The contribution of array CGH towards treating patients with recurrent implantation failure (RIF)

The contribution of array CGH towards treating patients with recurrent implantation failure (RIF)

Couples who do not get pregnant following in vitro fertilisation treatment and couples who experience pregnancy loss during the early stages of pregnancy, require interdisciplinary guidance in order to diagnose and treat their particular reproductive issue.

From a genetic point of view, patients of this kind are more likely to generate embryos with chromosome abnormalities. Pre-implantation genetic diagnosis (PGD) can be used to improve the outcome for these couples. The aim, in these cases, is to select the embryos with the greatest ability to lead to a full-term pregnancy since PGD means that the number of chromosomes in the embryo can be identified. Only embryos with the correct number of chromosomes can lead to the birth of a healthy child. All others end in embryo arrest or pregnancy loss.

Up until now, the most commonly used PGD technique for chromosome abnormalities has been FISH (fluorescence in situ hybridisation), a technique that facilitates analysis of certain chromosomes. However, FISH has a significant technical limitation since only 9 out the 23 different chromosomes in human beings can be analysed. As a result, some abnormal embryos are incorrectly diagnosed as normal and this is the main reason why, so far, PGD has not provided the expected results.

However, over the last few years, a technique that can analyse all the chromosomes in an embryo cell has been developed: array CGH (comparative genomic hybridisation on DNA samples). With this technique, any change in the number of all the chromosomes in the embryo can be detected. Therefore, in contrast to FISH, increases or losses in any chromosome can be analysed. Nowadays, we refer to Comprehensive Chromosome Screening (PGS/PGT-A/CCS).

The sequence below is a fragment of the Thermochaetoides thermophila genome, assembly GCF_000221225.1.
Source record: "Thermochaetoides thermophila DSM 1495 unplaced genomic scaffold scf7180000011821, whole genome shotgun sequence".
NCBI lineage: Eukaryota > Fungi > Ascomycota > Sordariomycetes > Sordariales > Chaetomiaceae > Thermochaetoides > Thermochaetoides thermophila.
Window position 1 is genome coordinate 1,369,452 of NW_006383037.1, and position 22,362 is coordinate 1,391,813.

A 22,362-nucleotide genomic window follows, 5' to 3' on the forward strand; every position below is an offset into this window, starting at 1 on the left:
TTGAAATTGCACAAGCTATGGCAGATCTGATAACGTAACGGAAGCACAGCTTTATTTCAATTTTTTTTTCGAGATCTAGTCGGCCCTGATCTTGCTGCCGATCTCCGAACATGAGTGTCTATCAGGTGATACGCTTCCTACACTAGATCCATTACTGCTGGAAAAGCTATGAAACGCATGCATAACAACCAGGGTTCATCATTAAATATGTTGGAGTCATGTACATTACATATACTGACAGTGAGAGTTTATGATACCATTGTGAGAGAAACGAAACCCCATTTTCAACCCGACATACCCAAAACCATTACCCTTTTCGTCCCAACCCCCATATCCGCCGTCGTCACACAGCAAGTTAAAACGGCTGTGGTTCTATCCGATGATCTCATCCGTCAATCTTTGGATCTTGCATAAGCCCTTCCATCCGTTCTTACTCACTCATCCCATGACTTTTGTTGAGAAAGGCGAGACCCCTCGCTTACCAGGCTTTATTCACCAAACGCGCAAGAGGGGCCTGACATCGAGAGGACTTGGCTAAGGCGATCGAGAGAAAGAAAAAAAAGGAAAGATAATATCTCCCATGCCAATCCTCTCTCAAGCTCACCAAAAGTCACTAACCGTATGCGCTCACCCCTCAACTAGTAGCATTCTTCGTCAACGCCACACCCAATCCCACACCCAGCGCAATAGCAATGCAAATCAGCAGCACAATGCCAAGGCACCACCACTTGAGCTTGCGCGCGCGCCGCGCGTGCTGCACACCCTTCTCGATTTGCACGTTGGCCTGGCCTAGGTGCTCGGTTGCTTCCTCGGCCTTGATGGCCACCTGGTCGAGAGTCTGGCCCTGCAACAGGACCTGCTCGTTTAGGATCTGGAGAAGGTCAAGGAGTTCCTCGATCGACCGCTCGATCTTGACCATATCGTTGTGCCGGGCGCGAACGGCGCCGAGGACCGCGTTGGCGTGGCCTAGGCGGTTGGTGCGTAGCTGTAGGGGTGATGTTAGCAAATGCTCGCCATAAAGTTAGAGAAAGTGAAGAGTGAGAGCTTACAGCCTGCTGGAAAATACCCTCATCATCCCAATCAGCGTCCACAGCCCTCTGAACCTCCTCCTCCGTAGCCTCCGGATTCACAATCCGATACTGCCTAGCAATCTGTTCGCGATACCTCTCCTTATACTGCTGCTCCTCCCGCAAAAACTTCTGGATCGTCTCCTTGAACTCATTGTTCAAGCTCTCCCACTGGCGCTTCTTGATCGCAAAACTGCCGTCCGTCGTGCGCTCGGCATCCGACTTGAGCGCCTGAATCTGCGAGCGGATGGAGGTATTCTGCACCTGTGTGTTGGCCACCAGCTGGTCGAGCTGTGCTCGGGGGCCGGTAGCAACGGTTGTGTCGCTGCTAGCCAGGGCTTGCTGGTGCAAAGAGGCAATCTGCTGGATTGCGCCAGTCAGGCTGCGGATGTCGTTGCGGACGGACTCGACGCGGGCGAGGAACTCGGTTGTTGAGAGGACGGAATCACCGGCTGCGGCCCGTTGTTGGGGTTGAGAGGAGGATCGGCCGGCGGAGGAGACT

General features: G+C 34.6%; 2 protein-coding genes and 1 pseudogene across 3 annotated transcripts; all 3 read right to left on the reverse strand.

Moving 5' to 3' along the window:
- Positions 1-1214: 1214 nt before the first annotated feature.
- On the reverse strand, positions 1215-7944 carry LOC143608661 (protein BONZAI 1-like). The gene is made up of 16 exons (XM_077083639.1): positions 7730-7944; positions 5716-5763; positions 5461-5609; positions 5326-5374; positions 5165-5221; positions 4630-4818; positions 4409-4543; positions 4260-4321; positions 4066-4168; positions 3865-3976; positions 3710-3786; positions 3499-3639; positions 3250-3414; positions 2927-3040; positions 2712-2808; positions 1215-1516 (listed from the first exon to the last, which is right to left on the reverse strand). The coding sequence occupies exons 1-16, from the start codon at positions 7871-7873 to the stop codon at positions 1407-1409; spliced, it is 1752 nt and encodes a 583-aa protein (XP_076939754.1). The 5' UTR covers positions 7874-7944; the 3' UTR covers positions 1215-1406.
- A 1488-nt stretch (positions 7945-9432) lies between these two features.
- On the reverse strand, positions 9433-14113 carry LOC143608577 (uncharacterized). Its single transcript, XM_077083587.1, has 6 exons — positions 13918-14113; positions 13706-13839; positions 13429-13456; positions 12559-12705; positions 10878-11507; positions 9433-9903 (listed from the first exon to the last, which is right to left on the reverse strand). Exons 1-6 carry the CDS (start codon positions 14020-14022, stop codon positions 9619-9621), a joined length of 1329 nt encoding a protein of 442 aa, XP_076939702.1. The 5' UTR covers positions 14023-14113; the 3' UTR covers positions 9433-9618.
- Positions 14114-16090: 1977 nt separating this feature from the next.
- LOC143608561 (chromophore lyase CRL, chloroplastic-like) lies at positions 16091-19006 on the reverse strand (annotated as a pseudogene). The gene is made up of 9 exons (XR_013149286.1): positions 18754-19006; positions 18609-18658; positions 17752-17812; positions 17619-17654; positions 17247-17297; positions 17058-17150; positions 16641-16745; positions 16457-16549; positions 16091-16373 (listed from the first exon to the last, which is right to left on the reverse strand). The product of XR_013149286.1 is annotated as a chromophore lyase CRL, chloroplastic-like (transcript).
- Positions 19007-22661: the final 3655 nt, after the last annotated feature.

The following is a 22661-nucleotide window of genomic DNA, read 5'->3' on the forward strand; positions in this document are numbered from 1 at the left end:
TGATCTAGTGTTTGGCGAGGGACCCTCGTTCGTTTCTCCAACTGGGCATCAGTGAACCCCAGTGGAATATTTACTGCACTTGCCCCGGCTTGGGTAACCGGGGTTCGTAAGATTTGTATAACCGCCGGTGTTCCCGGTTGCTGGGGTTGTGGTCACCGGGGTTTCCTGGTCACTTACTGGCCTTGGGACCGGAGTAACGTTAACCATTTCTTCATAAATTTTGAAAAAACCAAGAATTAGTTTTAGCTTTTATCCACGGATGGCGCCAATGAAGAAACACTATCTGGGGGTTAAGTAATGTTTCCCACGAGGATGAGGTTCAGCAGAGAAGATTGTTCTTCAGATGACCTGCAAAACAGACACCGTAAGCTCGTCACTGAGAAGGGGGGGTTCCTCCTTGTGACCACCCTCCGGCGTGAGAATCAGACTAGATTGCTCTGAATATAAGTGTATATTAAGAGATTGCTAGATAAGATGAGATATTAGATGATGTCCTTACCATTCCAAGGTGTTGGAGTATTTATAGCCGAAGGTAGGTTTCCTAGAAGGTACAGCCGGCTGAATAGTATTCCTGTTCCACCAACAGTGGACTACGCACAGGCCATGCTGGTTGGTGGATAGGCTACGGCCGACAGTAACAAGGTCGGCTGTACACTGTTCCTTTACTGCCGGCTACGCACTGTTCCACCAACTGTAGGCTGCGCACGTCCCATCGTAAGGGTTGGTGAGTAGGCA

Research published recently in leading fertility journals suggests that the use of PGS/PGT-A/CCS in RIF patients could increase birth rates up to 70%. With this ground-breaking technique, most of the chromosome abnormalities that have a fatal impact on embryo development can be detected.

Therefore, array CGH means that we can now carry out CCS. It is a very promising tool in terms of diagnosis since it can facilitate detection of any type of numerical chromosome abnormality in RIF couples.

Instituto Bernabeu has this innovative technology at its clinics and provides patients who may benefit from the advantages of CCS with a new service. The aim is to maximise the chances of a healthy child being born.

Dr Belén Lledó, Scientific Director at IBBIOTECH, part of the Instituto Bernabeu group.

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